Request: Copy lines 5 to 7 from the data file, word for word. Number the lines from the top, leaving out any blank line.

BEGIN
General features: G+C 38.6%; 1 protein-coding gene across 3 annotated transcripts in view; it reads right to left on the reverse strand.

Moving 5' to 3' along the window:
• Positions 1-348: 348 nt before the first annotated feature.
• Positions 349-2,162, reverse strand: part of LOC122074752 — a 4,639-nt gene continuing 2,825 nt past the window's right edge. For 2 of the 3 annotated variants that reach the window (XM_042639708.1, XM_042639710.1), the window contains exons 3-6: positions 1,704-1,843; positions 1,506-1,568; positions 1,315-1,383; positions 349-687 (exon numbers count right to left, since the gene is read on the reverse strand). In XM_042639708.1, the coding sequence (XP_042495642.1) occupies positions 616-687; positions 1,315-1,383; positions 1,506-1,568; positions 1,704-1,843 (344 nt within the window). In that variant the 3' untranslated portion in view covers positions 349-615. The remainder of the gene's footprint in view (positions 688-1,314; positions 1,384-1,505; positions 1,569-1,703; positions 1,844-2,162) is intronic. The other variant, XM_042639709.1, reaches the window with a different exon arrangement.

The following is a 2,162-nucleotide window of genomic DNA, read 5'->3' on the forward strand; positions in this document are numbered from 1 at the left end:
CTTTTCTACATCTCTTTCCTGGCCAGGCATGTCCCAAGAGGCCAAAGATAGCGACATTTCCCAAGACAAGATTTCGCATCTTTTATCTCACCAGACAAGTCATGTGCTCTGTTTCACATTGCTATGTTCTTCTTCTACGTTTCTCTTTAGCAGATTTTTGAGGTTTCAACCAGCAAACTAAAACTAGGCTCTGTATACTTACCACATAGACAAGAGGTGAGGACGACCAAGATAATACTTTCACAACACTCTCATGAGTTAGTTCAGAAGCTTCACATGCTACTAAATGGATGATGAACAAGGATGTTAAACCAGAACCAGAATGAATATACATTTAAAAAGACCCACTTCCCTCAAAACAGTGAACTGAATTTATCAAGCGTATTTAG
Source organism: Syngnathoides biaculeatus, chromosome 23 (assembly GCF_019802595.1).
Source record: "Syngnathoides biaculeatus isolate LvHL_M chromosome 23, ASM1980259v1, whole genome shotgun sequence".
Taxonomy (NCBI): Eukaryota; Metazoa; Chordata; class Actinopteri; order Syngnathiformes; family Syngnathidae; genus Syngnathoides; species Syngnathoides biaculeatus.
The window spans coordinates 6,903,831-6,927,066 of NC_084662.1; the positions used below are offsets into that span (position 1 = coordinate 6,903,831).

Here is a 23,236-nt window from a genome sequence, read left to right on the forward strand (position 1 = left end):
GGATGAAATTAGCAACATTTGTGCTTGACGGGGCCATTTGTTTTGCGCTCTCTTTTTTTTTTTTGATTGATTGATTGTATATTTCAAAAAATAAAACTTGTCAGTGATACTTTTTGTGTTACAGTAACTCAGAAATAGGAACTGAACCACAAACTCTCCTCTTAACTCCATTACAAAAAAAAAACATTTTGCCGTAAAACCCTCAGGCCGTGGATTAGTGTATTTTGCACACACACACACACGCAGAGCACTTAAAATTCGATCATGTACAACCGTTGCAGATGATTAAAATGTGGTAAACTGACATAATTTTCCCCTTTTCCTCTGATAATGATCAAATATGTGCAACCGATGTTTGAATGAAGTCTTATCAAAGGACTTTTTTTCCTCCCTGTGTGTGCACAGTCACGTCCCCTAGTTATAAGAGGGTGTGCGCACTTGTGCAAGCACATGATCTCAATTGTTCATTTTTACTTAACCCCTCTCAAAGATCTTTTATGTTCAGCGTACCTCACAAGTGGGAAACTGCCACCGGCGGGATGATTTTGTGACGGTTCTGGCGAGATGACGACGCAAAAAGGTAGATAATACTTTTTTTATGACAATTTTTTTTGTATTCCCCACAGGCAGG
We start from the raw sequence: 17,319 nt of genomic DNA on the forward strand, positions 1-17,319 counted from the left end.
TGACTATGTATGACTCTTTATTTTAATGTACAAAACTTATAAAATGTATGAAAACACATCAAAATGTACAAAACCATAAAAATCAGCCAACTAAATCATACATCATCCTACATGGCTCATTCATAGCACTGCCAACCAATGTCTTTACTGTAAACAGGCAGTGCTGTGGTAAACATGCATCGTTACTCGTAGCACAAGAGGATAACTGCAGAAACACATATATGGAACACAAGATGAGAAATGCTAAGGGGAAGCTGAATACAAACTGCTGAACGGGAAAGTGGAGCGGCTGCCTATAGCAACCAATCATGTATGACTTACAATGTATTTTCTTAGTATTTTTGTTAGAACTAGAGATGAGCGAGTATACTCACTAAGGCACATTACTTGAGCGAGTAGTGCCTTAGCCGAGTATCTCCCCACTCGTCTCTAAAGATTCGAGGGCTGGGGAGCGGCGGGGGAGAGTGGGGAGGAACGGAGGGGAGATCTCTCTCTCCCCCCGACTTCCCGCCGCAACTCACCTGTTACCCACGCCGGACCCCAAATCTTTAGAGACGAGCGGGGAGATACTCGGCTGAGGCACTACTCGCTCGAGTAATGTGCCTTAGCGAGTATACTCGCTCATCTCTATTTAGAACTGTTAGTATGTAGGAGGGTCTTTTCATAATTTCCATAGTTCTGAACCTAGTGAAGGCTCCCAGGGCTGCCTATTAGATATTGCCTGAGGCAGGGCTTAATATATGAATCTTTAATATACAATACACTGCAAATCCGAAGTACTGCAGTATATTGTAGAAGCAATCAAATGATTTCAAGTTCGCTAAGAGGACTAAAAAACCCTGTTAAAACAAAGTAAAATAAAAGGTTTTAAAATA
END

The following is a 2,162-nucleotide window of genomic DNA, read 5'->3' on the forward strand; positions in this document are numbered from 1 at the left end:
CTTTTCTACATCTCTTTCCTGGCCAGGCATGTCCCAAGAGGCCAAAGATAGCGACATTTCCCAAGACAAGATTTCGCATCTTTTATCTCACCAGACAAGTCATGTGCTCTGTTTCACATTGCTATGTTCTTCTTCTACGTTTCTCTTTAGCAGATTTTTGAGGTTTCAACCAGCAAACTAAAACTAGGCTCTGTATACTTACCACATAGACAAGAGGTGAGGACGACCAAGATAATACTTTCACAACACTCTCATGAGTTAGTTCAGAAGCTTCACATGCTACTAAATGGATGATGAACAAGGATGTTAAACCAGAACCAGAATGAATATACATTTAAAAAGACCCACTTCCCTCAAAACAGTGAACTGAATTTATCAAGCGTATTTAG
Source organism: Syngnathoides biaculeatus, chromosome 23 (assembly GCF_019802595.1).